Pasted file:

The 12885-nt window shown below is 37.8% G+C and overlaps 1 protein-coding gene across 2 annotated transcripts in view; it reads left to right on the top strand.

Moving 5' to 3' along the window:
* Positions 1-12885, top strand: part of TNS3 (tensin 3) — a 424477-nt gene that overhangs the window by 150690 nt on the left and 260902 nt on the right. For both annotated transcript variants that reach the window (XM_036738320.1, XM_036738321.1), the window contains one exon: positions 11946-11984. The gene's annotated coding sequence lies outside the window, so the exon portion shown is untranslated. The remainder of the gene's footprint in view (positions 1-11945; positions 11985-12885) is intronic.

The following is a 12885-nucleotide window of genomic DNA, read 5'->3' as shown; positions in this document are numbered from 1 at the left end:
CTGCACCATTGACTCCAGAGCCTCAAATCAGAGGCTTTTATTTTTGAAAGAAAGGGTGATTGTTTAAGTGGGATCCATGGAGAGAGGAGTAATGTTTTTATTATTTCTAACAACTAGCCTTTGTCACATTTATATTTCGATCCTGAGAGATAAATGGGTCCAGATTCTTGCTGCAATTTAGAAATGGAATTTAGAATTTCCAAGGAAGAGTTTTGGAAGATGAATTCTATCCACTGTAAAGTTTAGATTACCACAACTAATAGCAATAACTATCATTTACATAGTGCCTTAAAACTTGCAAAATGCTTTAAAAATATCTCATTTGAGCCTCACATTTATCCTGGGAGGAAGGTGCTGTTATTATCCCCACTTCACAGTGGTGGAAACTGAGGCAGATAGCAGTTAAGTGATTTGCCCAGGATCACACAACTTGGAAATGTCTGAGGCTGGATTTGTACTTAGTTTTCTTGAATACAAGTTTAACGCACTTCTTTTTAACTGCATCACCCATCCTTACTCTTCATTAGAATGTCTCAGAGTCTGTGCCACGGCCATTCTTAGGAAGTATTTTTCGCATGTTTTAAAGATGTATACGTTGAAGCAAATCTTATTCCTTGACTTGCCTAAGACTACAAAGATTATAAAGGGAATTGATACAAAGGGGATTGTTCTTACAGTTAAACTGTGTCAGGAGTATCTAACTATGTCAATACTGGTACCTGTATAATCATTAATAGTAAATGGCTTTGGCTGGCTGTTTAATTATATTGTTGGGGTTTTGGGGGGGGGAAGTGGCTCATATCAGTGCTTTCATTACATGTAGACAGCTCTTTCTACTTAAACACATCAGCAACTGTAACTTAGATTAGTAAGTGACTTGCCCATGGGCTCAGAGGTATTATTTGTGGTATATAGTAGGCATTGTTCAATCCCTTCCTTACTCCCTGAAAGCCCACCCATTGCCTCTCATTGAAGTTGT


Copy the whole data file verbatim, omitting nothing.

The 12885-nt window shown below is 37.8% G+C and overlaps 1 protein-coding gene across 2 annotated transcripts in view; it reads left to right on the top strand.

Moving 5' to 3' along the window:
* Positions 1-12885, top strand: part of TNS3 (tensin 3) — a 424477-nt gene that overhangs the window by 150690 nt on the left and 260902 nt on the right. For both annotated transcript variants that reach the window (XM_036738320.1, XM_036738321.1), the window contains one exon: positions 11946-11984. The gene's annotated coding sequence lies outside the window, so the exon portion shown is untranslated. The remainder of the gene's footprint in view (positions 1-11945; positions 11985-12885) is intronic.

The following is a 12885-nucleotide window of genomic DNA, read 5'->3' as shown; positions in this document are numbered from 1 at the left end:
CTGCACCATTGACTCCAGAGCCTCAAATCAGAGGCTTTTATTTTTGAAAGAAAGGGTGATTGTTTAAGTGGGATCCATGGAGAGAGGAGTAATGTTTTTATTATTTCTAACAACTAGCCTTTGTCACATTTATATTTCGATCCTGAGAGATAAATGGGTCCAGATTCTTGCTGCAATTTAGAAATGGAATTTAGAATTTCCAAGGAAGAGTTTTGGAAGATGAATTCTATCCACTGTAAAGTTTAGATTACCACAACTAATAGCAATAACTATCATTTACATAGTGCCTTAAAACTTGCAAAATGCTTTAAAAATATCTCATTTGAGCCTCACATTTATCCTGGGAGGAAGGTGCTGTTATTATCCCCACTTCACAGTGGTGGAAACTGAGGCAGATAGCAGTTAAGTGATTTGCCCAGGATCACACAACTTGGAAATGTCTGAGGCTGGATTTGTACTTAGTTTTCTTGAATACAAGTTTAACGCACTTCTTTTTAACTGCATCACCCATCCTTACTCTTCATTAGAATGTCTCAGAGTCTGTGCCACGGCCATTCTTAGGAAGTATTTTTCGCATGTTTTAAAGATGTATACGTTGAAGCAAATCTTATTCCTTGACTTGCCTAAGACTACAAAGATTATAAAGGGAATTGATACAAAGGGGATTGTTCTTACAGTTAAACTGTGTCAGGAGTATCTAACTATGTCAATACTGGTACCTGTATAATCATTAATAGTAAATGGCTTTGGCTGGCTGTTTAATTATATTGTTGGGGTTTTGGGGGGGGGAAGTGGCTCATATCAGTGCTTTCATTACATGTAGACAGCTCTTTCTACTTAAACACATCAGCAACTGTAACTTAGATTAGTAAGTGACTTGCCCATGGGCTCAGAGGTATTATTTGTGGTATATAGTAGGCATTGTTCAATCCCTTCCTTACTCCCTGAAAGCCCACCCATTGCCTCTCATTGAAGTTGT